That Dennis Eckersley sure did live an interesting baseball life, didn’t he?

I mean, by the time his rookie cards showed up in 1976, he was just 21 years old but already had four professional seasons under his belt … including an auspicious rookie campaign with the Cleveland Indians in 1975.

From there, he developed into one of the game’s best starting pitchers, with the Indians, then with the Boston Red Sox.

The armor started to tarnish, though, as Eck shifted into the 1980s, and a move to the Chicago Cubs didn’t do much to turn his fortunes around … and neither did a battle with substance abuse.

A trip to rehab and exile to the Oakland A’s, though?

That was more like it, and then a move to the bullpen at the behest of manager Tony LaRussa and pitching coach Dave Duncan was exactly like it.

Suddenly, Eckersley was dominant again, only this time at the back end of games — he became the lockdown closer and provided part of the foundation that let the Bash Brothers flourish.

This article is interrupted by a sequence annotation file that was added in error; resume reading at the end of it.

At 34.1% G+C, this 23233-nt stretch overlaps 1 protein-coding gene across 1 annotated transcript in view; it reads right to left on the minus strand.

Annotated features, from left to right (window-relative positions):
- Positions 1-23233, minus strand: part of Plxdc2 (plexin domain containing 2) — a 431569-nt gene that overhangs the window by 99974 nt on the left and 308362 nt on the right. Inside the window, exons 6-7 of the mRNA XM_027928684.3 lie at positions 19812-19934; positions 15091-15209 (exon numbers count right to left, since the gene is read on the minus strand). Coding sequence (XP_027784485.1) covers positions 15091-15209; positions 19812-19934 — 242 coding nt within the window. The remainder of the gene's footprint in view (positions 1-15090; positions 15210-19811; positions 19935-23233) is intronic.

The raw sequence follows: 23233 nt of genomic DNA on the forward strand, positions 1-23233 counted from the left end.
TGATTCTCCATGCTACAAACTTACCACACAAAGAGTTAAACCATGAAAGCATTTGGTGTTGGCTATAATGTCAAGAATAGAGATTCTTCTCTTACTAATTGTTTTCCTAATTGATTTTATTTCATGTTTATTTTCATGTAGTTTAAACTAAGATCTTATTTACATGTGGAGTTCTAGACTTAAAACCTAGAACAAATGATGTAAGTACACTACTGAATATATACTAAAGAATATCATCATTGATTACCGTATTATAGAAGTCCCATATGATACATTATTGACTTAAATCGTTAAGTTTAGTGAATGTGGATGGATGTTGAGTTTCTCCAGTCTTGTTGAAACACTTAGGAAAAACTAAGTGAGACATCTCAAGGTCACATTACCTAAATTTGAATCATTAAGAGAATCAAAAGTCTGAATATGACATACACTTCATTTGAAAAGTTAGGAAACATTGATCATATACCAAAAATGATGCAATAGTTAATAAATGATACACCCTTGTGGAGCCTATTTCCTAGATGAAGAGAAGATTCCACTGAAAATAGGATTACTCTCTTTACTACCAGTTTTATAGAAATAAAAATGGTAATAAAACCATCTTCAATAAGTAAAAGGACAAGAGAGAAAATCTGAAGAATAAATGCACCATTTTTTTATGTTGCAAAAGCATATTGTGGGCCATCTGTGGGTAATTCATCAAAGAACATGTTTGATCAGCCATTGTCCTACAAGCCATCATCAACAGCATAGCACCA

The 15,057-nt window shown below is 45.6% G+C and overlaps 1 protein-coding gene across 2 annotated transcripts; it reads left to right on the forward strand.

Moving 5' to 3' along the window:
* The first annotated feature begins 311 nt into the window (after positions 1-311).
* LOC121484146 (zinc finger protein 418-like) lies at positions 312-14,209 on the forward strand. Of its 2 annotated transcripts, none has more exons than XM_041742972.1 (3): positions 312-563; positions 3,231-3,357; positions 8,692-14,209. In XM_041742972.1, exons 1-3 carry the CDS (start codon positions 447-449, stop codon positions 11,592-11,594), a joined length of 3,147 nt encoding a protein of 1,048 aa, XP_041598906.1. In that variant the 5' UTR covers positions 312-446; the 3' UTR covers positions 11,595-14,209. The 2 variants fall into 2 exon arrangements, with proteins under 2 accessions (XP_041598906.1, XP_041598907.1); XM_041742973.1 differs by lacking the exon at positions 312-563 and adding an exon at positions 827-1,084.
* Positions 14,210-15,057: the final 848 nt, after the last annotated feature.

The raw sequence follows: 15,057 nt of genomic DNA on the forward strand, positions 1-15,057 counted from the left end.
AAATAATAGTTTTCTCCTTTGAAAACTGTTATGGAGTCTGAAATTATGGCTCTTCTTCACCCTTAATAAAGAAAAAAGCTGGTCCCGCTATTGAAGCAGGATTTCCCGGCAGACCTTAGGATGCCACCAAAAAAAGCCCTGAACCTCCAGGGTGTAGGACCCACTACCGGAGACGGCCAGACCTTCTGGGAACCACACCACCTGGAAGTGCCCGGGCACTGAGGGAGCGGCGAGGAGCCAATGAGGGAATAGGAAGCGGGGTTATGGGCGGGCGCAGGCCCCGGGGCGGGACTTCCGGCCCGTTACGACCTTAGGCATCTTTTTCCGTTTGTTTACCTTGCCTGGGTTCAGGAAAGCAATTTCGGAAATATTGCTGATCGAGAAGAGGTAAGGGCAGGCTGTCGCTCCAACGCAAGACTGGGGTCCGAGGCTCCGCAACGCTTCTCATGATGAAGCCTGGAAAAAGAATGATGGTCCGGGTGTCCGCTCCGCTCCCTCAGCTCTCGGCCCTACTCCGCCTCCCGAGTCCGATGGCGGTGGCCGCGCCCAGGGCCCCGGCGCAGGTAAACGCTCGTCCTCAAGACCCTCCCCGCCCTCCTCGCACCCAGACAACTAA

So, while Mark McGwire, Jose Canseco, Terry Steinbach, and others got down to mashing baseballs, collectors got down to pulling Eck’s rookie cards from the hobby slush pile.

And, even though Eckersley started appearing on cardboard way back in the dark ages of 1976, he gave us several “first” pasteboards to chase down.

Here, then, is a complete rundown of all those glorious (or not) Dennis Eckersley rookie cards.

1975 SSPC Dennis Eckersley (#506)

1975 SSPC Dennis Eckersley

OK, so you can debate the year of this card all night long — I’ve always called it a 1976, but PSA calls it a 1975.

The copyright date supports PSA, but I’m pretty sure these were actually issued in 1976.

Puh-tay-toe, puh-tah-toe. 1975, 1976.

All the same.

What’s not really in doubt is that the so-called “pure cards” were pirated … bootlegged … illegitimate … unlicensed … not approved by baseball or the player’s union or your mother.

But definitely approved by collectors, who always pined for a “real” set of cards that looked like this … one that would hold real value, and one that was licensed.

1989 Upper Deck listened. So did 1988 Topps, mostly.

A funny thing happened on the way to oblivion, though — collectors began to embrace SSPC as if it were real (and not imaginary).